A recent poll in the semi autonomous region of Catalan has found that over half the population wants to separate entirely from Spain.
The poll found that 59.7% were in favour of the region becoming a “new state in Europe” - up from 55% in November.
The survey also highlighted how divided the region is with 30% of the 1600 asked stating that they were “totally against” independence.
7.5 million strong Catalonia provides a quarter of Spain's taxes and a fifth of its GDP. Many complain that the recent austerity has fallen disproportionately on the relatively rich region, and that they’re footing the bill for Madrid’s mistakes.
The report highlighted this with 74% of those surveyed feeling that “Spanish Authorities do not treat Catalans in a satisfactory way.”
The CEO survey also found that 87.3% of the interviewees would accept the result of a self-determination referendum while 9.3% would not.
“On top of this 74% of Catalans believe that the best way to decide on Catalonia's political future and its relationship with Spain is through a referendum, while 21.7% think the opposite.” The survey concluded.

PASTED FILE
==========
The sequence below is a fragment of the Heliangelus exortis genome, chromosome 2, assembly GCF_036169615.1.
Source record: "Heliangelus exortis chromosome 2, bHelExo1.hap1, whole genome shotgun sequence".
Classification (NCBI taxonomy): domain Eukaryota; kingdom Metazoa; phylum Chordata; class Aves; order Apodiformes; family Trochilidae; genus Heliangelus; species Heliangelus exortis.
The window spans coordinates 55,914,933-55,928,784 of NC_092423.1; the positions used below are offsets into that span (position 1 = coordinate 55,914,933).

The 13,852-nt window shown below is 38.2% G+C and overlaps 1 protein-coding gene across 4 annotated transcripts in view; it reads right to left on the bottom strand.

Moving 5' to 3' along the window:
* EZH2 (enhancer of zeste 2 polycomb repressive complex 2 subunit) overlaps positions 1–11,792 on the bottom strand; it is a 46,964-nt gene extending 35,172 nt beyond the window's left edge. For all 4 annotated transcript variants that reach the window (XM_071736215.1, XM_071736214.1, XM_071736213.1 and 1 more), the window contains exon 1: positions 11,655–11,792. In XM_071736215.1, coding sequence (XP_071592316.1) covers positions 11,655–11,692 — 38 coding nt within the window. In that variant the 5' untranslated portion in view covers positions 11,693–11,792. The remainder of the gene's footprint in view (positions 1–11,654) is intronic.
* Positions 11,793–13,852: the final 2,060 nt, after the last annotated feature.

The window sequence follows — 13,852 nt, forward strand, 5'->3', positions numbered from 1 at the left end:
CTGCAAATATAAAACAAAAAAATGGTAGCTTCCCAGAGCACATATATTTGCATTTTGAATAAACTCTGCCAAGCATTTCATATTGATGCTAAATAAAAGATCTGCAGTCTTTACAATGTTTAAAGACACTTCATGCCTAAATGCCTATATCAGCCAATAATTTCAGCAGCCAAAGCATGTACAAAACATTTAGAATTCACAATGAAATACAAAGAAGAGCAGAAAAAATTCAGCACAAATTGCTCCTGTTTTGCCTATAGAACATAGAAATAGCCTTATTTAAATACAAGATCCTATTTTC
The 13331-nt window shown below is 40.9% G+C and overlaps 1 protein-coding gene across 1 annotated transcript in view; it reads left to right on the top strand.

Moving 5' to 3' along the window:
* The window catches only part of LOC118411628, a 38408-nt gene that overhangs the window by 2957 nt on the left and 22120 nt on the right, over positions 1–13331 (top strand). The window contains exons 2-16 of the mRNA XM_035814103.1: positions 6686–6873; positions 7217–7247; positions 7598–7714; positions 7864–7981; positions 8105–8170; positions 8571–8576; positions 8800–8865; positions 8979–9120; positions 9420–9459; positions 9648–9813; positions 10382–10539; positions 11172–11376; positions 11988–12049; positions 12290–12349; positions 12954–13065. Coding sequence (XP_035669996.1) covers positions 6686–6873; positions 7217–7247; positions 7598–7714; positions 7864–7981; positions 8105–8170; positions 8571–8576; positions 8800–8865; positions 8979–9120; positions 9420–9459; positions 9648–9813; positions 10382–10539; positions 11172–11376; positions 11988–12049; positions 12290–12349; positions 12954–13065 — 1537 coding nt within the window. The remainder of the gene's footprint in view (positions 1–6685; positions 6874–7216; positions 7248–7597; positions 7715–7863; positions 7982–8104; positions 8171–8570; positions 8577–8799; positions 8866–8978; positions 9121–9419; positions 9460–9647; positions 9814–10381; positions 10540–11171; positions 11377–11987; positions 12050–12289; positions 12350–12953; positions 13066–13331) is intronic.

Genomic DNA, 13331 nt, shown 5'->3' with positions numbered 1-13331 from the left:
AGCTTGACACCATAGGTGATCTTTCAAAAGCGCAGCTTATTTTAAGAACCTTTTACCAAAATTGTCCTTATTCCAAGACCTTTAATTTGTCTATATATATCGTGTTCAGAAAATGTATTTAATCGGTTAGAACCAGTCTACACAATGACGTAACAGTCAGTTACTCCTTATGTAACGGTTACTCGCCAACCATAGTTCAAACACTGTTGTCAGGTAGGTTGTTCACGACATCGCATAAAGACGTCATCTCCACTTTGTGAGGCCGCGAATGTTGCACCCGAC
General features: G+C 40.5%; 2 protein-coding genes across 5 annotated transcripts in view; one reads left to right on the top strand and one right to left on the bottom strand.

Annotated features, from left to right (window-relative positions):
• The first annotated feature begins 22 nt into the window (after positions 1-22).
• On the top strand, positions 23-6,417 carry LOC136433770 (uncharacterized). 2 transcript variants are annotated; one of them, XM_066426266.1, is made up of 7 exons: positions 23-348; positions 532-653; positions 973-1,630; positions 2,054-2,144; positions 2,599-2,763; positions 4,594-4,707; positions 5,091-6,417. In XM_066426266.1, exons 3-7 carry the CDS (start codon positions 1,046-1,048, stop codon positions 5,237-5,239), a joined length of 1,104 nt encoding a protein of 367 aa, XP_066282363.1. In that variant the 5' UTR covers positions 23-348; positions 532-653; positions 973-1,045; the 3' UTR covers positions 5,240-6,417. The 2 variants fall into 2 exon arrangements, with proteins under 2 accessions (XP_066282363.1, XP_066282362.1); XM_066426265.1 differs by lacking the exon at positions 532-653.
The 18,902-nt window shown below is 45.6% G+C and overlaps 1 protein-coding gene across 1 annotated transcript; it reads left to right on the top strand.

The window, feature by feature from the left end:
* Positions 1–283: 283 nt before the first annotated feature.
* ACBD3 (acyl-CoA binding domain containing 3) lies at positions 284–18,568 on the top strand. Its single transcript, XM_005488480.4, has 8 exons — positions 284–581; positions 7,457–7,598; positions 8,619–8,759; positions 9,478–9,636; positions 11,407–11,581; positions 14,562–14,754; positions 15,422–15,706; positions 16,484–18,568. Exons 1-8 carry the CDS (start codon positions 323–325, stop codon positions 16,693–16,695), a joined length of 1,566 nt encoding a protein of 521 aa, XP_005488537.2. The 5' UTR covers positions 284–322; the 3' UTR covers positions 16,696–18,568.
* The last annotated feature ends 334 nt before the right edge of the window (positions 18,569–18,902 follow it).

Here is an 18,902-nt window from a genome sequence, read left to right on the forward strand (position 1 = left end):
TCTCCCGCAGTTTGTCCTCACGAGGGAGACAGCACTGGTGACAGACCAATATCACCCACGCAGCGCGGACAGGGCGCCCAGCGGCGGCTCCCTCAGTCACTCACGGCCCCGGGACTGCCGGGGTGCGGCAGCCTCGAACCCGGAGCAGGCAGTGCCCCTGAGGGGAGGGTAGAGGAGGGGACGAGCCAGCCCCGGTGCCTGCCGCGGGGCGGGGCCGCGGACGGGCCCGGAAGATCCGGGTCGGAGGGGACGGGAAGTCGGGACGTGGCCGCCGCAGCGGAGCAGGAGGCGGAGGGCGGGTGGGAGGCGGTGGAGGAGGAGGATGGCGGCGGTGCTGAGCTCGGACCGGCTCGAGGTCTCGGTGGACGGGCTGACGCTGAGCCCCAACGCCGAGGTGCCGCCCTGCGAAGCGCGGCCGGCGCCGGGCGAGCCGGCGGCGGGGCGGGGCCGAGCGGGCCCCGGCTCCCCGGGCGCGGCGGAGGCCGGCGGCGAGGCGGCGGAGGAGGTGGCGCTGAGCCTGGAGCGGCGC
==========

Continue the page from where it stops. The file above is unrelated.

Prime Minister Mariano Rajoy has expressed opposition to any kind of referendum that "puts into question the sovereignty of the Spanish people." The Spanish parliament, however, has recently announced that they will discuss whether to grant Catalonia the right to vote on independence on April 8.
Despite this, the Catalan regional government told press that an internal referendum date has been set for November 9, 2014. Catalans will be asked two questions: "Do you want Catalonia to be a state?" and "Do you want that state to be independent?"
The news comes during a time of increasing separatist movements around Europe. In Spain alone there are up to a dozen of various sizes.
If Catalonia’s referendum takes place as they wish, it will come just over a month after Scotlands similar vote.
A poll of voting intentions in Scotland has found that 40% of voters are now planning to elect for independence.